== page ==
- breaking a leg in a groundhog hole;
- laminitis; and,
I had never experienced any of these before, but in December I was introduced to colic.
On a cold day in early December Starlet was found laying down next to the hay bale. She was incredibly still, didn't move her head, and didn't want to get up. Neighbour Madison and hubby Bryan brought out blankets to cover her up - she wasn't wearing a blanket, which is usual for her - while I called the vet and raced home. By the time I got there Starlet had got up herself and Madison and Bryan had her in the barn.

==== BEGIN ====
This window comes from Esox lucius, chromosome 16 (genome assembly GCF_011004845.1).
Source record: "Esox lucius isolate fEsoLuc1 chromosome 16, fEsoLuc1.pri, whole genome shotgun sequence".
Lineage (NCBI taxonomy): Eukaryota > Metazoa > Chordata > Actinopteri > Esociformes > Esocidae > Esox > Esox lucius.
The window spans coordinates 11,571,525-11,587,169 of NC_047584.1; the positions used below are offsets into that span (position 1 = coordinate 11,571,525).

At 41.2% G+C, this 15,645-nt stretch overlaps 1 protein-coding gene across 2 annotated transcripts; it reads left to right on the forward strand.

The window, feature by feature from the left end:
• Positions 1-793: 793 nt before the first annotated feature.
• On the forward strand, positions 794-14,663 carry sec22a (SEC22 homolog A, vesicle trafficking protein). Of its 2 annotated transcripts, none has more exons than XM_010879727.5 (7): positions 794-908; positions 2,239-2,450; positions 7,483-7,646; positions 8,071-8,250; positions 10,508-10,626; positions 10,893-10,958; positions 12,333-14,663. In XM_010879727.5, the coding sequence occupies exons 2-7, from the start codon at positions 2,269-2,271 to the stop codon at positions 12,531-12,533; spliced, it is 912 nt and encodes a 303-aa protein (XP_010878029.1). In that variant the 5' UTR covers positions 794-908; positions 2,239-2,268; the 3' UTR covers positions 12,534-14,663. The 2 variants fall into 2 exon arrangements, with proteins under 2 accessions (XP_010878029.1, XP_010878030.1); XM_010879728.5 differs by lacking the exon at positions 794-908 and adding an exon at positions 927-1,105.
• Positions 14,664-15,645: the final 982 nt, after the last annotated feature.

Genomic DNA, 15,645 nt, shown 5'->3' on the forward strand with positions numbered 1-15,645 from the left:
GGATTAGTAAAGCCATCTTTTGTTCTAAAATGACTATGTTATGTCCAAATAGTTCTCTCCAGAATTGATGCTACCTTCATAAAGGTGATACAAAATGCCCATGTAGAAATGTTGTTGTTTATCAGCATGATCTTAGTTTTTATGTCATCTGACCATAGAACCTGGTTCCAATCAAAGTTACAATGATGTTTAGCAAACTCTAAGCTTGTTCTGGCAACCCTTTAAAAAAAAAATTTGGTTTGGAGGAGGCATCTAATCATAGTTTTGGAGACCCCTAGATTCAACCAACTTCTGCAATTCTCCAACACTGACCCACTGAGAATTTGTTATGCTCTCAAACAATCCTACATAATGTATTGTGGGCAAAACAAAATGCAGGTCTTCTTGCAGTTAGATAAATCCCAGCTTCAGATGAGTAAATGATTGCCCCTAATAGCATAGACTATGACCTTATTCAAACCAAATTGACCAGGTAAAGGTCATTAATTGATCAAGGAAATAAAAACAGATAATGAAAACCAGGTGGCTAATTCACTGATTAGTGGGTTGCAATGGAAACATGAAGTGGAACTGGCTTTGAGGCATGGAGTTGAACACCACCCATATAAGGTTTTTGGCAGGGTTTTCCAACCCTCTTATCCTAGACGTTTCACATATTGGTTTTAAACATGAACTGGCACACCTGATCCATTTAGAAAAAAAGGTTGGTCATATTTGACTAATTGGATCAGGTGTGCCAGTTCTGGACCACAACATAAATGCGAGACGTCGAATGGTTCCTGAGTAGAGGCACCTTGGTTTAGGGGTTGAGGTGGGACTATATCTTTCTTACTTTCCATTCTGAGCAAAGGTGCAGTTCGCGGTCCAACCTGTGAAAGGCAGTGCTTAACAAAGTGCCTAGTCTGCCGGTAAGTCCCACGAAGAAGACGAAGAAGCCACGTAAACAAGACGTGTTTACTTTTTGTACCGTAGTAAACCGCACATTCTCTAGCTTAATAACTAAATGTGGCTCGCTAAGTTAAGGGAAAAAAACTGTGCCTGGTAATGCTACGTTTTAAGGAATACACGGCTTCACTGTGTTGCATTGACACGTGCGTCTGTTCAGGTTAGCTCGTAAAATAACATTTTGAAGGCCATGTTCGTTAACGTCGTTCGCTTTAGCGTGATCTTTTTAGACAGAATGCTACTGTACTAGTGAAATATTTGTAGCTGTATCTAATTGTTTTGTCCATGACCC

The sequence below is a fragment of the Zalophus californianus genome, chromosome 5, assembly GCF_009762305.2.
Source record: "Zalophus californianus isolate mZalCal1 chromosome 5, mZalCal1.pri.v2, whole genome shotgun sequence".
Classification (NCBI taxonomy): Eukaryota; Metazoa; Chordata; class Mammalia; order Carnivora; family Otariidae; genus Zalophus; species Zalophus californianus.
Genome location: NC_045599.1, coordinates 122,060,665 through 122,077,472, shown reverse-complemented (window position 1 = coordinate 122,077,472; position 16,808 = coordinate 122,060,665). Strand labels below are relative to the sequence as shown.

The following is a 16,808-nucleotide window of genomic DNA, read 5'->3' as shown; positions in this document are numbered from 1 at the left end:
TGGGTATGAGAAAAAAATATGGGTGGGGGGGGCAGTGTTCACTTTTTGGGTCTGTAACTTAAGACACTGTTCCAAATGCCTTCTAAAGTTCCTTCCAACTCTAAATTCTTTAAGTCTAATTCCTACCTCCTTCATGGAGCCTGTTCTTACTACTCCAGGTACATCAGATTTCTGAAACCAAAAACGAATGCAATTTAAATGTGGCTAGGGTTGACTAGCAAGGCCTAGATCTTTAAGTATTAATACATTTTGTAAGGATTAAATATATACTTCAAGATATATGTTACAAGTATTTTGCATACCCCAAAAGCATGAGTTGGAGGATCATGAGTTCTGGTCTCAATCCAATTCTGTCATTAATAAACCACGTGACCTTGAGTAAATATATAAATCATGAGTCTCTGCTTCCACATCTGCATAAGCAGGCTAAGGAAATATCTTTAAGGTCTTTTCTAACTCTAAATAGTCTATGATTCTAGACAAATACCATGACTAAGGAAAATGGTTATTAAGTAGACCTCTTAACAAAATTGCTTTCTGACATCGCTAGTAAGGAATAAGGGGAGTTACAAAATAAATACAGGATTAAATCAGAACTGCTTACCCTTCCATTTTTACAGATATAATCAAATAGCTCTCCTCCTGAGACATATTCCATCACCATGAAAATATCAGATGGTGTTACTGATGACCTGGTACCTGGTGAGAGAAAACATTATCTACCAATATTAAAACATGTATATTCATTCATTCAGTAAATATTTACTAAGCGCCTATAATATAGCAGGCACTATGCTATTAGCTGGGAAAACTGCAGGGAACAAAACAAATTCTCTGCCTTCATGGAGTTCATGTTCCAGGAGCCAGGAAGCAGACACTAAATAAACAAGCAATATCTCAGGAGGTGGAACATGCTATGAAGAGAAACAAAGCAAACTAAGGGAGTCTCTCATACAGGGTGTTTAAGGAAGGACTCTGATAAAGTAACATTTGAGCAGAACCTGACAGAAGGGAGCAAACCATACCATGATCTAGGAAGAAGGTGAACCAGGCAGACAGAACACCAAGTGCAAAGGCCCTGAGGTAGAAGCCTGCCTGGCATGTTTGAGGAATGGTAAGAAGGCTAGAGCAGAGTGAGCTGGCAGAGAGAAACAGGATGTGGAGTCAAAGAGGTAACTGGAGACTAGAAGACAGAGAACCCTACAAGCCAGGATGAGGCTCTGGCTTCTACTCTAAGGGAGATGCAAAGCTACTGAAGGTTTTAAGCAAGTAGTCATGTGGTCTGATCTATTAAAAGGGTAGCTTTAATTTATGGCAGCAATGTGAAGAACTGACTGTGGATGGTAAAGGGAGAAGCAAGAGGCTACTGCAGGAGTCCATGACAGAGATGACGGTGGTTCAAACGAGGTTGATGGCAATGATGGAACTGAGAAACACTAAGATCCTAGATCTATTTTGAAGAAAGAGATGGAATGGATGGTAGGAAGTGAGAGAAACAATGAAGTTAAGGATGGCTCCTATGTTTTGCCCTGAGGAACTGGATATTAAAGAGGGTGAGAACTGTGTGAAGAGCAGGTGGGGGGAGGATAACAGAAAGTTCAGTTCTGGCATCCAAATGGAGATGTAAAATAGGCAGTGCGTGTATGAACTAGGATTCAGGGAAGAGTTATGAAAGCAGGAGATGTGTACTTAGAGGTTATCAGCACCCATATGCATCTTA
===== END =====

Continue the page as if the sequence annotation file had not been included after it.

The vet diagnosed Starlet with impaction colic. She used water in a nasogastric tube - distressing to watch, and probably pretty unpleasant to experience - to pump out Starlet's stomach. Once no more hay was coming out (and lots and lots of water had gone in), the vet left and we converted two cross-ties to a temporary stall.
Root cause analysis points to sudden and deep sub-freezing temperatures resulting in a decreased desire to drink water; compounded by the fact that the dummy horse owner (me) had forgotten to plug in the trough heater, making the water extra cold and unpleasant. Starlet's temperature was also low, so she probably lay down at some point on the cold ground and caught a bit of a chill in her bones (she's 19), also not encouraging her to get up and drink (or move around).